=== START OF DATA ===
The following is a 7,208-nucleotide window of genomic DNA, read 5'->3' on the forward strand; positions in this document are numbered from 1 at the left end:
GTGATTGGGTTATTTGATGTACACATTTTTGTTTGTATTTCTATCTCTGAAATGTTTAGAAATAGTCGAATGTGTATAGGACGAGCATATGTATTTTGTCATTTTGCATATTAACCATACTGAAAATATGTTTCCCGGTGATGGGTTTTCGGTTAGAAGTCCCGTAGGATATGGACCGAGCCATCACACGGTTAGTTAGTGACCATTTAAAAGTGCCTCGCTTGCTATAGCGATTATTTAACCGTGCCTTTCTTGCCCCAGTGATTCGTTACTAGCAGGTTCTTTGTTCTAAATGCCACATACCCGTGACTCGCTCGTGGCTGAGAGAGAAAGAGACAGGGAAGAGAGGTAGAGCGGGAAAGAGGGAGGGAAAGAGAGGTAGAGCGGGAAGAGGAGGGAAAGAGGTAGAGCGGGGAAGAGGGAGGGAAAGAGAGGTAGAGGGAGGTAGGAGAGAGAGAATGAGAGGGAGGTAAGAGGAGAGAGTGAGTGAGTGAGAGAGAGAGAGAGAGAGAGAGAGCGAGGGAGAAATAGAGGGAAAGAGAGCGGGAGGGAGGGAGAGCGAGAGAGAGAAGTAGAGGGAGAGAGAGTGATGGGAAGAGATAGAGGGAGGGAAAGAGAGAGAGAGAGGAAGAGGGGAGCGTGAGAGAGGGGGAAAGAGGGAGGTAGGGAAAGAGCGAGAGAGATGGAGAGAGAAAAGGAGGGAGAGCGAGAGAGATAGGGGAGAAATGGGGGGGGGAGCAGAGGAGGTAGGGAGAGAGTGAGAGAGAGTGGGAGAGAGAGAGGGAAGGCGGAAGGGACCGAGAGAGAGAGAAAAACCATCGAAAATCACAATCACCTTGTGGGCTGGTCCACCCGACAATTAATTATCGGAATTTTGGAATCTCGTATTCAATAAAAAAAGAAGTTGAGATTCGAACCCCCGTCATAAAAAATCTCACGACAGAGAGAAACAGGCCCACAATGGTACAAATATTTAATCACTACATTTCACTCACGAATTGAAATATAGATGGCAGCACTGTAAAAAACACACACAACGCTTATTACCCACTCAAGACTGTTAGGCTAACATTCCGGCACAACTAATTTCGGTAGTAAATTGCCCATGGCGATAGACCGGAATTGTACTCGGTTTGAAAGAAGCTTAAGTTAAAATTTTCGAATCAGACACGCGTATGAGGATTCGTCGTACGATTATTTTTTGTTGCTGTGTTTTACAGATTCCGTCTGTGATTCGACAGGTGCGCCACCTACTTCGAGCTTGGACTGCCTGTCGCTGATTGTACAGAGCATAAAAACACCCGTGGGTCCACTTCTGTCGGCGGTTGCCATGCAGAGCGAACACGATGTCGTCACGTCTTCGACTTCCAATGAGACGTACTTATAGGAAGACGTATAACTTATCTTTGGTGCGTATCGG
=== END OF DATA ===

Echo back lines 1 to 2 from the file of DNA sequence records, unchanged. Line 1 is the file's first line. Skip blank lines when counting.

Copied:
The following is a 7,208-nucleotide window of genomic DNA, read 5'->3' on the forward strand; positions in this document are numbered from 1 at the left end:
GTGATTGGGTTATTTGATGTACACATTTTTGTTTGTATTTCTATCTCTGAAATGTTTAGAAATAGTCGAATGTGTATAGGACGAGCATATGTATTTTGTCATTTTGCATATTAACCATACTGAAAATATGTTTCCCGGTGATGGGTTTTCGGTTAGAAGTCCCGTAGGATATGGACCGAGCCATCACACGGTTAGTTAGTGACCATTTAAAAGTGCCTCGCTTGCTATAGCGATTATTTAACCGTGCCTTTCTTGCCCCAGTGATTCGTTACTAGCAGGTTCTTTGTTCTAAATGCCACATACCCGTGACTCGCTCGTGGCTGAGAGAGAAAGAGACAGGGAAGAGAGGTAGAGCGGGAAAGAGGGAGGGAAAGAGAGGTAGAGCGGGAAGAGGAGGGAAAGAGGTAGAGCGGGGAAGAGGGAGGGAAAGAGAGGTAGAGGGAGGTAGGAGAGAGAGAATGAGAGGGAGGTAAGAGGAGAGAGTGAGTGAGTGAGAGAGAGAGAGAGAGAGAGAGAGCGAGGGAGAAATAGAGGGAAAGAGAGCGGGAGGGAGGGAGAGCGAGAGAGAGAAGTAGAGGGAGAGAGAGTGATGGGAAGAGATAGAGGGAGGGAAAGAGAGAGAGAGAGGAAGAGGGGAGCGTGAGAGAGGGGGAAAGAGGGAGGTAGGGAAAGAGCGAGAGAGATGGAGAGAGAAAAGGAGGGAGAGCGAGAGAGATAGGGGAGAAATGGGGGGGGGAGCAGAGGAGGTAGGGAGAGAGTGAGAGAGAGTGGGAGAGAGAGAGGGAAGGCGGAAGGGACCGAGAGAGAGAGAAAAACCATCGAAAATCACAATCACCTTGTGGGCTGGTCCACCCGACAATTAATTATCGGAATTTTGGAATCTCGTATTCAATAAAAAAAGAAGTTGAGATTCGAACCCCCGTCATAAAAAATCTCACGACAGAGAGAAACAGGCCCACAATGGTACAAATATTTAATCACTACATTTCACTCACGAATTGAAATATAGATGGCAGCACTGTAAAAAACACACACAACGCTTATTACCCACTCAAGACTGTTAGGCTAACATTCCGGCACAACTAATTTCGGTAGTAAATTGCCCATGGCGATAGACCGGAATTGTACTCGGTTTGAAAGAAGCTTAAGTTAAAATTTTCGAATCAGACACGCGTATGAGGATTCGTCGTACGATTATTTTTTGTTGCTGTGTTTTACAGATTCCGTCTGTGATTCGACAGGTGCGCCACCTACTTCGAGCTTGGACTGCCTGTCGCTGATTGTACAGAGCATAAAAACACCCGTGGGTCCACTTCTGTCGGCGGTTGCCATGCAGAGCGAACACGATGTCGTCACGTCTTCGACTTCCAATGAGACGTACTTATAGGAAGACGTATAACTTATCTTTGGTGCGTATCGG